“We now have the best picture of how galaxies like our own formed their stars.” -Casey Papovich
The expanding Universe is counterintuitive in a lot of ways: on the largest scales, the distances between galaxies are increasing at an alarming rate, yet the distances between the stars in our own galaxies or the atoms in our bodies don’t appear to change. It makes one wonder whether there’s a size limit to how small a piece of the Universe can be and still expand?
If everything expanded as the Universe did, then the coins would need to be replaced by paint. Image credit: “Fun with Astronomy” by Mae and Ira Freeman, via http://amzn.to/2aKd9qD.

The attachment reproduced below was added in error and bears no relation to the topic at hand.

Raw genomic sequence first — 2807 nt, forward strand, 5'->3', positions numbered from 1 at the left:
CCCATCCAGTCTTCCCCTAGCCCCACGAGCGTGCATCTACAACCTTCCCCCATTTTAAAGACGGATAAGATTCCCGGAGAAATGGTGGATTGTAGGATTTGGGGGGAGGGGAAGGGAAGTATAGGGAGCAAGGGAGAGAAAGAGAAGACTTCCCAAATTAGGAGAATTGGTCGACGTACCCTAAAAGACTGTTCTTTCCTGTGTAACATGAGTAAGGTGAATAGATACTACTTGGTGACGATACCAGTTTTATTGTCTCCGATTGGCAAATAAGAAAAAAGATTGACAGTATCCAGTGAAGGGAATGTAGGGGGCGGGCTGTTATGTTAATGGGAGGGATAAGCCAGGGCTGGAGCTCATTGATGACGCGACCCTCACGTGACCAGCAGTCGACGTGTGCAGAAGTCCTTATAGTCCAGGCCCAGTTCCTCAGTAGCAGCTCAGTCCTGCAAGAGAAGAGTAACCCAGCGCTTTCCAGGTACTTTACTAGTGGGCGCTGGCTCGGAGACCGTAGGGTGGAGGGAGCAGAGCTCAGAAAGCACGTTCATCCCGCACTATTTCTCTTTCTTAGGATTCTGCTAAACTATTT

Oddly enough, General Relativity doesn’t really care whether you’re talking about subatomic distances or billions of light years, but it does care about whether the object you’re talking about is gravitationally bound to itself or not. This means an atom in deep space won’t expand, but also that a large cluster of galaxies (and everything in it) will only see the space beyond it expand, not the space within.
The various groups and clusters we can see here — including our local group — are all individually bound, ...